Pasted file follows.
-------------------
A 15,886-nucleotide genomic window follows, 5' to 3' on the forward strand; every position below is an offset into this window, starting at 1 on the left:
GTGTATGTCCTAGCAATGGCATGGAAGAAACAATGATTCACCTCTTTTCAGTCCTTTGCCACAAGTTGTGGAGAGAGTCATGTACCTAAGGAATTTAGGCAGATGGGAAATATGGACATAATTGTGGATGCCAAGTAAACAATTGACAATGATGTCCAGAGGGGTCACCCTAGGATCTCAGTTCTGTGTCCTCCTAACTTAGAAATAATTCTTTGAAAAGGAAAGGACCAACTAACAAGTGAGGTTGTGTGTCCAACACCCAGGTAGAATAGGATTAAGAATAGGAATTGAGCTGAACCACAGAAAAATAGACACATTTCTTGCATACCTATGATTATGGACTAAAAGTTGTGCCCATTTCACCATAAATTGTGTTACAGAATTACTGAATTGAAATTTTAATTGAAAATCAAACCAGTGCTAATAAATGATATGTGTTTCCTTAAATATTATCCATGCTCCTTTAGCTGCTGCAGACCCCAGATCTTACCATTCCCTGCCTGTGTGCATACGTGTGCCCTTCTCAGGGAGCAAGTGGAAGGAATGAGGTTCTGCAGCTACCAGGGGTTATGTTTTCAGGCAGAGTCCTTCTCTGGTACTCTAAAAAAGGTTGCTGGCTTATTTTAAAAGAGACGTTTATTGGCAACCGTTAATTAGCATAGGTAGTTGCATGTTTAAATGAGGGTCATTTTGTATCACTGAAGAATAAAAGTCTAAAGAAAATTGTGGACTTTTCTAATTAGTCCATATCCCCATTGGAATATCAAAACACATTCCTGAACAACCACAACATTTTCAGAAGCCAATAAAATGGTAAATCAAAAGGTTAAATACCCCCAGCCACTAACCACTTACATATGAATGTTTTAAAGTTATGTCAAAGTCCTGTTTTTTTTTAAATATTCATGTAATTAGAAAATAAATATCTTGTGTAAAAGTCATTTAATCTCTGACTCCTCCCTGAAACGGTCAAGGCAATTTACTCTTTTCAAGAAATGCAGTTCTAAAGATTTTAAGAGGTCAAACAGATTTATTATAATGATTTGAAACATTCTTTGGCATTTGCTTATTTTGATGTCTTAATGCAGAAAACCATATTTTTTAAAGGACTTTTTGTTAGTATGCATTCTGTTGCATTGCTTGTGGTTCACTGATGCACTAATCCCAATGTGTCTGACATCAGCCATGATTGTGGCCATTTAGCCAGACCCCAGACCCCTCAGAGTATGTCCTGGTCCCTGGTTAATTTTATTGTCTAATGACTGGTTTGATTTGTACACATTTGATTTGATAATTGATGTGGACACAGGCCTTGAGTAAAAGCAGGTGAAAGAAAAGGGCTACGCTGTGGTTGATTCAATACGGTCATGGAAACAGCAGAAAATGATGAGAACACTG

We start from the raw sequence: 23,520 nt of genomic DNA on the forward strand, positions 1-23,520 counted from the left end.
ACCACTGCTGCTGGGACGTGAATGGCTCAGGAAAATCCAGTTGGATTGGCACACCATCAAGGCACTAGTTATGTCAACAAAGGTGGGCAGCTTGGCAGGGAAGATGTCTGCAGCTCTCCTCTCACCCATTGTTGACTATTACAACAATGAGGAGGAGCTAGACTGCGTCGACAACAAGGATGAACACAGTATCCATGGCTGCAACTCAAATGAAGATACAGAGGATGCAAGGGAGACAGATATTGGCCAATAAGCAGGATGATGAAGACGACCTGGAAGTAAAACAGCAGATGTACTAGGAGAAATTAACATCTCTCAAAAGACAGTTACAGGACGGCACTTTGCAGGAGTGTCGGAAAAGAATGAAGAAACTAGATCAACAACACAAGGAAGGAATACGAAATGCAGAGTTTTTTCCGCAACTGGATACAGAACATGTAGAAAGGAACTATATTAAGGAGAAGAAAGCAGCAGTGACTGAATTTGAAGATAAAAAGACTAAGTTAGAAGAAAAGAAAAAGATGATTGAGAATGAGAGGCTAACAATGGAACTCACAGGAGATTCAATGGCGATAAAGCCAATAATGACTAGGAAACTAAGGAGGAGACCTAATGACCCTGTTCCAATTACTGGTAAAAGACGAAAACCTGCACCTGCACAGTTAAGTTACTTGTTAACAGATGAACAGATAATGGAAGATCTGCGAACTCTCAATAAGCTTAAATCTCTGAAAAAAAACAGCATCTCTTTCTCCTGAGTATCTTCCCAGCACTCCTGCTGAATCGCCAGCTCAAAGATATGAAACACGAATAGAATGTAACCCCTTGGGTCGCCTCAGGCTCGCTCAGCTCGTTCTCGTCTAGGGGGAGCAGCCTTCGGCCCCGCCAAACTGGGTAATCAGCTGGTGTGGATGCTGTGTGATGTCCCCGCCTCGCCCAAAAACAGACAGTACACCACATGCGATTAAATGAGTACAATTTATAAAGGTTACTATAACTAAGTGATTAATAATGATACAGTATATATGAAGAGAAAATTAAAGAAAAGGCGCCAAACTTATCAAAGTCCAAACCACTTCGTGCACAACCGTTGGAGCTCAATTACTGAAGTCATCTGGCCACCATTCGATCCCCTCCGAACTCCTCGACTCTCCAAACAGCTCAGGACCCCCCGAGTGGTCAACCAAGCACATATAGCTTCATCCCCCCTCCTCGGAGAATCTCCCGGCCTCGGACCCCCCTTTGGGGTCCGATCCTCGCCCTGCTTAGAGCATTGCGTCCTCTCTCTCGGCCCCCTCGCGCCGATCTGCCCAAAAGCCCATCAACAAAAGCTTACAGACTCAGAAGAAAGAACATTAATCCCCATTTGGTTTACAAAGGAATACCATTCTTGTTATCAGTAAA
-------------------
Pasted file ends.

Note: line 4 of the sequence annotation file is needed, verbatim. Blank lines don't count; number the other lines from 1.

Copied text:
ACCACTGCTGCTGGGACGTGAATGGCTCAGGAAAATCCAGTTGGATTGGCACACCATCAAGGCACTAGTTATGTCAACAAAGGTGGGCAGCTTGGCAGGGAAGATGTCTGCAGCTCTCCTCTCACCCATTGTTGACTATTACAACAATGAGGAGGAGCTAGACTGCGTCGACAACAAGGATGAACACAGTATCCATGGCTGCAACTCAAATGAAGATACAGAGGATGCAAGGGAGACAGATATTGGCCAATAAGCAGGATGATGAAGACGACCTGGAAGTAAAACAGCAGATGTACTAGGAGAAATTAACATCTCTCAAAAGACAGTTACAGGACGGCACTTTGCAGGAGTGTCGGAAAAGAATGAAGAAACTAGATCAACAACACAAGGAAGGAATACGAAATGCAGAGTTTTTTCCGCAACTGGATACAGAACATGTAGAAAGGAACTATATTAAGGAGAAGAAAGCAGCAGTGACTGAATTTGAAGATAAAAAGACTAAGTTAGAAGAAAAGAAAAAGATGATTGAGAATGAGAGGCTAACAATGGAACTCACAGGAGATTCAATGGCGATAAAGCCAATAATGACTAGGAAACTAAGGAGGAGACCTAATGACCCTGTTCCAATTACTGGTAAAAGACGAAAACCTGCACCTGCACAGTTAAGTTACTTGTTAACAGATGAACAGATAATGGAAGATCTGCGAACTCTCAATAAGCTTAAATCTCTGAAAAAAAACAGCATCTCTTTCTCCTGAGTATCTTCCCAGCACTCCTGCTGAATCGCCAGCTCAAAGATATGAAACACGAATAGAATGTAACCCCTTGGGTCGCCTCAGGCTCGCTCAGCTCGTTCTCGTCTAGGGGGAGCAGCCTTCGGCCCCGCCAAACTGGGTAATCAGCTGGTGTGGATGCTGTGTGATGTCCCCGCCTCGCCCAAAAACAGACAGTACACCACATGCGATTAAATGAGTACAATTTATAAAGGTTACTATAACTAAGTGATTAATAATGATACAGTATATATGAAGAGAAAATTAAAGAAAAGGCGCCAAACTTATCAAAGTCCAAACCACTTCGTGCACAACCGTTGGAGCTCAATTACTGAAGTCATCTGGCCACCATTCGATCCCCTCCGAACTCCTCGACTCTCCAAACAGCTCAGGACCCCCCGAGTGGTCAACCAAGCACATATAGCTTCATCCCCCCTCCTCGGAGAATCTCCCGGCCTCGGACCCCCCTTTGGGGTCCGATCCTCGCCCTGCTTAGAGCATTGCGTCCTCTCTCTCGGCCCCCTCGCGCCGATCTGCCCAAAAGCCCATCAACAAAAGCTTACAGACTCAGAAGAAAGAACATTAATCCCCATTTGGTTTACAAAGGAATACCATTCTTGTTATCAGTAAA